University of Sydney engineers to enhance Defence capability

12 April 2018
Aerospace engineers from the University of Sydney are among a cohort of industry and research organisations who will develop a next-generation Small Unmanned Aerial System (SUAS) for use by Australian soldiers.
AMME's Dr Dries Verstraete met with members of the Australian Army last week to discuss the project.

AMME's Dr Dries Verstraete met with members of the Australian Army last week to discuss the project.

The Australian Army recently announced it had partnered with the Defence Innovation Hub to award three innovation contracts totalling $783,000 to Australian industry and research organisations to develop the SUAS.

The team from the University of Sydney’s School of Aerospace, Mechanical and Mechatronic Engineering (AMME) was awarded $249,524 to develop a lightweight unmanned aerial system that combines vertical take-off capabilities with horizontal fixed wing flight for extended speed and endurance. The system will be supported by a suite of cutting edge communication, control and sensor payloads.

Other contracts were awarded to JAR Aerospace from NSW and SYPAQ Systems from Victoria.

In a statement, Minister for Defence Industry, the Hon Christopher Pyne MP, congratulated these organisations and thanked them for stepping up to answer the capability challenge presented by the Army.

Minister Pyne said Defence units have an enduring need to be able to detect, observe and classify potential threats as they move through hazardous environments.

“Small Unmanned Aerial System capability enables airborne intelligence, surveillance and reconnaissance activities,” Minister Pyne said.

“Ensuring our Defence Force personnel have the most up-to-date, cutting-edge technology supports them in their mission to defend Australia and its interests.” 

“It is encouraging to see the Defence Innovation Hub, the Australian Army and local industry partners working together to develop innovative solutions to enhance Defence capability.”

University of Sydney Vice-Chancellor and Principal Dr Michael Spence echoed these sentiments and said this contract provided a great collaborative opportunity to utilise our world-class aerospace research.

“This is a great example of the critically important role university research can play in solving contemporary challenges,” he said.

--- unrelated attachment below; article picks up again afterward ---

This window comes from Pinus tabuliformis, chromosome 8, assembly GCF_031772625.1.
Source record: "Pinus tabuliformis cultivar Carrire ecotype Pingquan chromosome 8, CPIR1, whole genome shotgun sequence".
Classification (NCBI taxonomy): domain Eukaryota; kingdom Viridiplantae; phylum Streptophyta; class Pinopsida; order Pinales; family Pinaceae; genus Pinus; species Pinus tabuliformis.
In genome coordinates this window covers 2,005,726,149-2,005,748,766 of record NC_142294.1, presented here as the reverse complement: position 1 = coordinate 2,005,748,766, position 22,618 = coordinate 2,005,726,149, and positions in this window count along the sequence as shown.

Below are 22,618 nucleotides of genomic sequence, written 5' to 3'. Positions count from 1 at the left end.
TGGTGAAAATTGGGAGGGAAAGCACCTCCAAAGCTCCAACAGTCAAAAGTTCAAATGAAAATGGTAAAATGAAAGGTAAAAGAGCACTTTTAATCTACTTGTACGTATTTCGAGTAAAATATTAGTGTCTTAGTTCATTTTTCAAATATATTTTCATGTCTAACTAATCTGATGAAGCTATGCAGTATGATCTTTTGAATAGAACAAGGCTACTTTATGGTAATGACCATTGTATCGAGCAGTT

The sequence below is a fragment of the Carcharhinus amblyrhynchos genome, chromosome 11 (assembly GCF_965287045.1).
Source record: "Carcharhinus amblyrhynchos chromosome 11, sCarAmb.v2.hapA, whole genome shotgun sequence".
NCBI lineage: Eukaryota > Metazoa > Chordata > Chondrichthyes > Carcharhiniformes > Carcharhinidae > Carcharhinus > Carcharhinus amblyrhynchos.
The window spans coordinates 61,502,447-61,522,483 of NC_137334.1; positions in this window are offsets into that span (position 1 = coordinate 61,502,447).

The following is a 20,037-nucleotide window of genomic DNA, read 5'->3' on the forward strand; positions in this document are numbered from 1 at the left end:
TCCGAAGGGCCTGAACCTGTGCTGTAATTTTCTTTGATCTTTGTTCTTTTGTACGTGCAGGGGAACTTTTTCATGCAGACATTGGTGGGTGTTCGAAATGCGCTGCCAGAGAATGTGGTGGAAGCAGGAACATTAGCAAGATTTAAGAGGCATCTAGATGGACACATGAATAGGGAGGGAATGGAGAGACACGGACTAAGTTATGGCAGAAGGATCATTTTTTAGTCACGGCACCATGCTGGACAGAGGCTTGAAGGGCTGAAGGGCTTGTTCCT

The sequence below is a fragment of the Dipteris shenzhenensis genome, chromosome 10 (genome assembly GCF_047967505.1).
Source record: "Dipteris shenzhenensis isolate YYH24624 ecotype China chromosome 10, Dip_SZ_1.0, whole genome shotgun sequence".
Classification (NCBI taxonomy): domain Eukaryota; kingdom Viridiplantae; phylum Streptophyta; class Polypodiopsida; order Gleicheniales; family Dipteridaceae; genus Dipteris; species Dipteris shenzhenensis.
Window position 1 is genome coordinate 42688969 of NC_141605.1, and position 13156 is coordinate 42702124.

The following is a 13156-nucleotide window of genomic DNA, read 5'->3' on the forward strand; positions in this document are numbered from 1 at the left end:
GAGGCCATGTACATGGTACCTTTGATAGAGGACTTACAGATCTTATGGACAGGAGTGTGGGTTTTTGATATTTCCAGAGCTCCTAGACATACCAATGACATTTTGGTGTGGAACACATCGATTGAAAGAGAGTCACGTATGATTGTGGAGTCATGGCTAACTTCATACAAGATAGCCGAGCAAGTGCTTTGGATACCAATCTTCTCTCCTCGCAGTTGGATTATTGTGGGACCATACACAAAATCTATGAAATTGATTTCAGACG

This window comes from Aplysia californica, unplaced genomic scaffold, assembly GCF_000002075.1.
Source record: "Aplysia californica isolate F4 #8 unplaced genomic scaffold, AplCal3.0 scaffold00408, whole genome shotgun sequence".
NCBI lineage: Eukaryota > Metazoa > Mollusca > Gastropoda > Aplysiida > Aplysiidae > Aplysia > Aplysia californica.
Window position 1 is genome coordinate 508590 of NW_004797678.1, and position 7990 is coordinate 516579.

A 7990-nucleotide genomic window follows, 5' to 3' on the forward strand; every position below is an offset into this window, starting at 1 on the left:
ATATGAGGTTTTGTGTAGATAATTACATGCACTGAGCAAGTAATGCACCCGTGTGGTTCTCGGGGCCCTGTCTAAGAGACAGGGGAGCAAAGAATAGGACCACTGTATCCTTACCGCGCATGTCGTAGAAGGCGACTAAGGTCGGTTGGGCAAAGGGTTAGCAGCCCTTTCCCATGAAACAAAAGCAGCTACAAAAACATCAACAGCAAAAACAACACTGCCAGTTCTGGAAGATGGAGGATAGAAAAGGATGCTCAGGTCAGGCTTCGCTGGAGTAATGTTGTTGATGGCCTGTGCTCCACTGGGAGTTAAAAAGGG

(L to R) AMME's Dr David Johnson, Matthew Anderson with AMSL Aero's Andrew Moore at the Australian Army event.

(L to R) AMME's Dr David Johnson and Matthew Anderson with AMSL Aero's Andrew Moore at the Australian Army event.  

Work on this project will be led by pioneering Unmanned Aircraft Systems researcher Associate Professor KC Wong, along with Dr Dries Verstraete, Dr Gareth Vio, Dr Graham Brooker, Associate Professor Peter Gibbens, and Richard Cislowski from Commercial Development and Industry Partnerships at the University of Sydney. Industry partners AMSL Aero, Mission Systems, FluroSat, and Adroita will also contribute to the project.

“This builds on our long-standing aerospace research expertise in developing Unmanned Aircraft Systems (UASs) with unique flight and mission performance, and will allow us to integrate multidisciplinary elements from across our School of AMME and our partners, towards developing a sovereign next-generation SUAS with distinctive capabilities,” Associate Professor Wong said.

The contracts were selected as part of the new Special Notice platform trialled by the Defence Innovation Hub, which allows capability managers to call for industry and research organisations to submit proposals in response to specific capability challenges.

In a statement, UAS Program Manager with the Australian Army, Lt Col Keirin Joyce, highlighted the vigour of the selection process.

“Industry provided us 47 submissions that we shortlisted down to 15 collaborating proposals and we have selected three to work with us on the Small UAS of the Future: SYPAQ Systems; University of Sydney and JAR Aerospace Pty Ltd. Congrats to all three innovators – we can't wait to see what their Concept Exploration phases yield,” he said.

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